Along the interior, we lost Jarran Reed, which is a blow, no doubt about it. But, we still have Poona Ford and Bryan Mone. We brought back Al Woods to be a big plug in the run game. We have a bunch of really young guys to develop behind them. And, we’re taking a flyer on Robert Nkemdiche, who has been a HUGE bust thus far in his NFL career, but was nevertheless a first round pick in 2016 for a reason. If anyone is going to get the most out of this guy, I would venture to say it’s the Seahawks. He’s gotta want it, of course – and I think that’s the biggest hurdle of all – but if he’s interested, he’s got all the tools to be really special.

So, is that enough? Boy, there is A LOT to like, especially among the defensive ends. It’s not the highest-profile pass rushing unit in the league, but I really do believe they can be effective.

But, let’s try to be objective here. Essentially, it’s the same group as last year, only we traded Reed for Hyder. That concerns me, because finding interior pass rushing is so much harder. How good will Hyder be rushing on the inside, in this system? I guess we’ll find out. I’m also at a point with Taylor where I’ll believe it when I see it; he’s still a rookie in my eyes, since he has yet to play a down in the NFL. And, you HAVE to worry about depth, especially if/when the important guys get injured. Green and Collier are okay complementary pieces, but how diminishing will those returns be if they have to play on an every-down basis?

Most importantly of all, if we agree this is pretty much the same group as last year, you have to concede that the 2020 Seahawks also had Jamal Adams, his blitzing, and his 9.5 sacks out of the secondary. How effective will that group be in this hypothetical scenario where we DON’T have Adams?

That’s something I really don’t want to think about.

The wild card in all of this is what the Seahawks might get in return, if they were forced to trade Adams. Let’s say, for instance, we deal him for another team’s disgruntled holdout? What if we were to get Stephon Gilmore from the Patriots?

There’s a lot of risk there, obviously. Adams will be 26, Gilmore will be 31. But, given Adams’ style of play, I’d say the injury risk is probably a wash; the risk with Gilmore is more in the realm of old age slowing him down. Gilmore MIGHT be savvy enough to use his veteran wiles and sustain through the guaranteed money years of his next deal, just as Adams MIGHT not blow out a vertebra in his neck in the next 2-3 years.

In the short term, though, this could be an interesting move. Instead of valuing pass rush above all else, we’ll take our existing pass rush and combine it with vastly improved coverage in our secondary. Instead of D.J. Reed and whoever, it’ll be Gilmore and Reed and some really solid depth behind them. Improved coverage, in its own way, can aide in generating pass rush, by giving our guys enough time to beat the opposing team’s blocking.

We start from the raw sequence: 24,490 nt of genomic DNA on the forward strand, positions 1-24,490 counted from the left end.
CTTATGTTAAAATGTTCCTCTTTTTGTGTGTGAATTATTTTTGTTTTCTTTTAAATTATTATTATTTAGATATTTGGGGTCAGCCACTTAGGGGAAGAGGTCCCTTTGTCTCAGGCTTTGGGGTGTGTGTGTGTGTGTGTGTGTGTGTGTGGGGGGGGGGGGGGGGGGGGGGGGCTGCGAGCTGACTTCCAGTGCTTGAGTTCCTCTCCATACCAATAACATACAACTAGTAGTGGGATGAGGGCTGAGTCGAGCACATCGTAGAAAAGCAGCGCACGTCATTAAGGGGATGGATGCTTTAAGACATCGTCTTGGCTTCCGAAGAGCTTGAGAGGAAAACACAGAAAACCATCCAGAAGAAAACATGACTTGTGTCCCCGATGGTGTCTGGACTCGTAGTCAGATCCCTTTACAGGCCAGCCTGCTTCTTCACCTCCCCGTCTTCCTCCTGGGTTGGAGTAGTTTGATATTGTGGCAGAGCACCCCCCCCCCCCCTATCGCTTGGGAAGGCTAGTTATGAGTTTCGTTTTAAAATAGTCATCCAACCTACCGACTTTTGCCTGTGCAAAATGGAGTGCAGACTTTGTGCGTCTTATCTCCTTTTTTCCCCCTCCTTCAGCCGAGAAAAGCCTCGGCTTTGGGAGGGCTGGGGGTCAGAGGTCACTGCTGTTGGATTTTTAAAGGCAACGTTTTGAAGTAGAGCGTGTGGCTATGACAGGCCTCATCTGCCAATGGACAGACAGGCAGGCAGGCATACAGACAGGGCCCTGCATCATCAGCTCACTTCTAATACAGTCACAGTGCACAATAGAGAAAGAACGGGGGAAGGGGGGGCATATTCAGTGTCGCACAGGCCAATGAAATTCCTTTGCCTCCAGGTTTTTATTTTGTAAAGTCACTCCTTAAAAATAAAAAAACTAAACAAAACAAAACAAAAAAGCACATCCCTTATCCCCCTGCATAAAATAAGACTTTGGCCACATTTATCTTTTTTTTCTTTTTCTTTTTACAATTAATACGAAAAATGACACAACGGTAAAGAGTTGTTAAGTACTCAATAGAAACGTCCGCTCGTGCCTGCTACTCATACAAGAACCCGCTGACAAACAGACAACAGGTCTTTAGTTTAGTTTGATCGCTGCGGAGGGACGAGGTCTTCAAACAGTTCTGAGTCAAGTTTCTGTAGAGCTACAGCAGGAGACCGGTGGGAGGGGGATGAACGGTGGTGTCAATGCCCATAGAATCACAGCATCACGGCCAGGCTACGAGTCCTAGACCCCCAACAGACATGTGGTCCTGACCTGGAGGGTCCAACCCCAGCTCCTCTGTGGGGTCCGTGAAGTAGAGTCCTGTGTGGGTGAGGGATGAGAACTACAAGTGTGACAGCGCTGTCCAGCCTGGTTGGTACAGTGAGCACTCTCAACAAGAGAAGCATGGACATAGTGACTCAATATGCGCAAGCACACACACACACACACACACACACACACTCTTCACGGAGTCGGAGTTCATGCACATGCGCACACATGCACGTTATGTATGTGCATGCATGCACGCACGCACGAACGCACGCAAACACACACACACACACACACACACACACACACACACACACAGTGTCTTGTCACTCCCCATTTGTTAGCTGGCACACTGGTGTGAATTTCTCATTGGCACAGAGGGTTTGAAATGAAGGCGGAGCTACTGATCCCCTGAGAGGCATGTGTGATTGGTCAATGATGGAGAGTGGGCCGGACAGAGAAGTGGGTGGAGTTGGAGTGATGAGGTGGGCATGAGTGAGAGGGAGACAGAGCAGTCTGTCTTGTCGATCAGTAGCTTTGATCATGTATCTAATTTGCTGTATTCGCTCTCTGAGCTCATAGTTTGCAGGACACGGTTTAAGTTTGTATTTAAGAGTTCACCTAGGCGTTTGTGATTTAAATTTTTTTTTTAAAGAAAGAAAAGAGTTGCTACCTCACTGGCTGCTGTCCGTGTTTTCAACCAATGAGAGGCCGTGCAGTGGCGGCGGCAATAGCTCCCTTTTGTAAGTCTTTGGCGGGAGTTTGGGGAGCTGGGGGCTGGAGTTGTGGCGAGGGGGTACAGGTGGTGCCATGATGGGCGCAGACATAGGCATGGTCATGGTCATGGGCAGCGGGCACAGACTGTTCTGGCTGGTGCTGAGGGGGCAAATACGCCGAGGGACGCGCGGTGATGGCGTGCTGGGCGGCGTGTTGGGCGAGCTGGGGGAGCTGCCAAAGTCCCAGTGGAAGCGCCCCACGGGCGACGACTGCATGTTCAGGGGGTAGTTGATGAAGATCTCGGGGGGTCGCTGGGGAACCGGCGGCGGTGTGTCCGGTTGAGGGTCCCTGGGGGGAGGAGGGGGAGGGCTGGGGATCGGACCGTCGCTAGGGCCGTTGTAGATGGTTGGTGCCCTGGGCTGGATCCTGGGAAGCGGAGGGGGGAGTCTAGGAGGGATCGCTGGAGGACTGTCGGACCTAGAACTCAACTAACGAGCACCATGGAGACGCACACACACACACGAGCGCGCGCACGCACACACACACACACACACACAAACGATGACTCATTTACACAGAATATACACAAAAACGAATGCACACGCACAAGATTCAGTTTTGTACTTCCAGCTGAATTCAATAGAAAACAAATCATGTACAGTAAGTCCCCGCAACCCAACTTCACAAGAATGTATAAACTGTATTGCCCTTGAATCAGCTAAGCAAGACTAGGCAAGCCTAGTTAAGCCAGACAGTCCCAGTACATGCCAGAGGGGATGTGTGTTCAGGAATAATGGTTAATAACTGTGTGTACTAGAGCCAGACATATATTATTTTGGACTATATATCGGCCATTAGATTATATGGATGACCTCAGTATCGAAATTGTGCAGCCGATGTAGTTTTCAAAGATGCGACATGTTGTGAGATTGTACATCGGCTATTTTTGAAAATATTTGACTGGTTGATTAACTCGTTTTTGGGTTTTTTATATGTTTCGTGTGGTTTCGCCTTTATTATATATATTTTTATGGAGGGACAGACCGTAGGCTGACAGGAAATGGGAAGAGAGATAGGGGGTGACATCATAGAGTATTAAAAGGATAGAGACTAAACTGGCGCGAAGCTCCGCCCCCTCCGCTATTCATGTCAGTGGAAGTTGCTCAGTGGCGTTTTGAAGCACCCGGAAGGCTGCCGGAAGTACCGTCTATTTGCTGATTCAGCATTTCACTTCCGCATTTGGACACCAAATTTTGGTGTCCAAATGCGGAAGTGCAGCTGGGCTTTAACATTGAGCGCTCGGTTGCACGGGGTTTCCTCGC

Of course, the obvious dream scenario is to extend Adams AND trade for Gilmore. But, I don’t know if we live in that kind of world where I get to have whatever the fuck I want. Odds are, Gilmore is a pipe dream, and it’s better to set our focus on Adams.

In the end, the Seahawks don’t need Adams quite as much as they did heading into the 2020 season (mostly thanks to last year’s in-season trade for Dunlap). But, if we have our sights on winning another Super Bowl, I think Adams is vitally important.

Championship teams need superstars, period. Jamal Adams is a superstar. We’ve already seen that he can be wildly effective in this system, so now it’s time to pay the man and get to work.

The Seahawks Extended Michael Dickson

All right, we won’t have to worry about the punter position for a few more years. The Seahawks announced in the last week that they extended Michael Dickson for 4 years, $14.5 million. This is on top of his 2021 season that sees him making over $3 million, so we’re looking at one of the highest-paid punters in the NFL.

By the looks of it, I’m pretty sure Dickson – by total value and dollars per year – is second only to Johnny Hekker of the Rams, which feels about right. At the time of his next deal – assuming he’s still kicking ass and taking names – I would expect Dickson to be #1 overall. This is the price you pay for elite punting. And, as a guy who witnessed some atrocious punting by the Seahawks at times in the 90’s and early 2000’s, I can tell you this isn’t necessarily a place you want to skimp.

The Seahawks play a particular style of football that lends itself to rely on the punter more than, say, the Kansas City Chiefs. On top of this, as the Seahawks’ defense has trended steadily downward since the L.O.B. glory days, punting becomes quietly critical. The more field a mediocre defense gets to defend, the higher the likelihood that we turn touchdowns into field goals and field goals into punts by the other team. So, the more often a punter can help a defense – by booting the ball inside the 20 and 10 yard lines – the better the outcomes the Seahawks will have as a result. It’s all very scientific and analytical, I don’t want to bore you here.

The cool thing about having an elite punter is when the defense isn’t mediocre any longer. If everything happens as it’s supposed to – guys stay healthy, certain guys improve more to their potential, Jamal Adams signs his extension and plays this season – then the difference in yardage an elite punter can squeeze out of the Special Teams is enormous. That’s not just turning touchdowns into field goals and field goals into punts, but more drives into safeties and turnovers. Pinning a team deep in its own end – combined with the advantage of having fans in the stands again – can elicit at least comparisons to the glory days of Seahawks defense. Again, it’s all very technical and complex.